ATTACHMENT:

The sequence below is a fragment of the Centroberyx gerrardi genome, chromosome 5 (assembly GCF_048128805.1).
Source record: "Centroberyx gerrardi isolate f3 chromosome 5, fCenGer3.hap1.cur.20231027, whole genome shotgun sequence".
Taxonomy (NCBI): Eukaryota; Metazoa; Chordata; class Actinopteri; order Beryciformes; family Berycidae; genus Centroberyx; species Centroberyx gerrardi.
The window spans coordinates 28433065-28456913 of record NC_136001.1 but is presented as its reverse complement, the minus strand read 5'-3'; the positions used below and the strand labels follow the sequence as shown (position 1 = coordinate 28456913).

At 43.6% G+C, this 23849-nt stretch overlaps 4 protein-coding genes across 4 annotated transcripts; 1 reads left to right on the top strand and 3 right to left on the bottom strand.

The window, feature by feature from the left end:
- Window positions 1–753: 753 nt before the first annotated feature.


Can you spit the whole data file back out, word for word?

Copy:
The sequence below is a fragment of the Centroberyx gerrardi genome, chromosome 5 (assembly GCF_048128805.1).
Source record: "Centroberyx gerrardi isolate f3 chromosome 5, fCenGer3.hap1.cur.20231027, whole genome shotgun sequence".
Taxonomy (NCBI): Eukaryota; Metazoa; Chordata; class Actinopteri; order Beryciformes; family Berycidae; genus Centroberyx; species Centroberyx gerrardi.
The window spans coordinates 28433065-28456913 of record NC_136001.1 but is presented as its reverse complement, the minus strand read 5'-3'; the positions used below and the strand labels follow the sequence as shown (position 1 = coordinate 28456913).

At 43.6% G+C, this 23849-nt stretch overlaps 4 protein-coding genes across 4 annotated transcripts; 1 reads left to right on the top strand and 3 right to left on the bottom strand.

The window, feature by feature from the left end:
- Window positions 1–753: 753 nt before the first annotated feature.